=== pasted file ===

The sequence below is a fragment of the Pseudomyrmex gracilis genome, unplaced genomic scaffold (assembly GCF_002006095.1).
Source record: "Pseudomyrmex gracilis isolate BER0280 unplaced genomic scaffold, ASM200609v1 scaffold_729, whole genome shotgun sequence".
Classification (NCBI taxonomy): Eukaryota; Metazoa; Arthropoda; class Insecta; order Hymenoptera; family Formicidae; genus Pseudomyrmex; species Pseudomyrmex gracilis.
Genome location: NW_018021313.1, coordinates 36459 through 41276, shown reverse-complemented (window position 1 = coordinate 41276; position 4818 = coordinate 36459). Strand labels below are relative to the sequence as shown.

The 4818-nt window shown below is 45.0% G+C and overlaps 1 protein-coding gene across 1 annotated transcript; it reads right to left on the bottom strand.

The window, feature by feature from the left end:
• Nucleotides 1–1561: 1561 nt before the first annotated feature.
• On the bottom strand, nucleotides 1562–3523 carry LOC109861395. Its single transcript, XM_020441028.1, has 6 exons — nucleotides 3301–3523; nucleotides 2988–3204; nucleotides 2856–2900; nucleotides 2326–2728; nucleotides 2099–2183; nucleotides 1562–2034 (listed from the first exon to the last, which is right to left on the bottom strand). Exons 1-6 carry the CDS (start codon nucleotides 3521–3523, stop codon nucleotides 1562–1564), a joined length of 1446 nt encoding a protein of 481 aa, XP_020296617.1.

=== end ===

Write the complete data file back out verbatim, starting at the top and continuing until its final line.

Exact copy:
The sequence below is a fragment of the Pseudomyrmex gracilis genome, unplaced genomic scaffold (assembly GCF_002006095.1).
Source record: "Pseudomyrmex gracilis isolate BER0280 unplaced genomic scaffold, ASM200609v1 scaffold_729, whole genome shotgun sequence".
Classification (NCBI taxonomy): Eukaryota; Metazoa; Arthropoda; class Insecta; order Hymenoptera; family Formicidae; genus Pseudomyrmex; species Pseudomyrmex gracilis.
Genome location: NW_018021313.1, coordinates 36459 through 41276, shown reverse-complemented (window position 1 = coordinate 41276; position 4818 = coordinate 36459). Strand labels below are relative to the sequence as shown.

The 4818-nt window shown below is 45.0% G+C and overlaps 1 protein-coding gene across 1 annotated transcript; it reads right to left on the bottom strand.

The window, feature by feature from the left end:
• Nucleotides 1–1561: 1561 nt before the first annotated feature.
• On the bottom strand, nucleotides 1562–3523 carry LOC109861395. Its single transcript, XM_020441028.1, has 6 exons — nucleotides 3301–3523; nucleotides 2988–3204; nucleotides 2856–2900; nucleotides 2326–2728; nucleotides 2099–2183; nucleotides 1562–2034 (listed from the first exon to the last, which is right to left on the bottom strand). Exons 1-6 carry the CDS (start codon nucleotides 3521–3523, stop codon nucleotides 1562–1564), a joined length of 1446 nt encoding a protein of 481 aa, XP_020296617.1.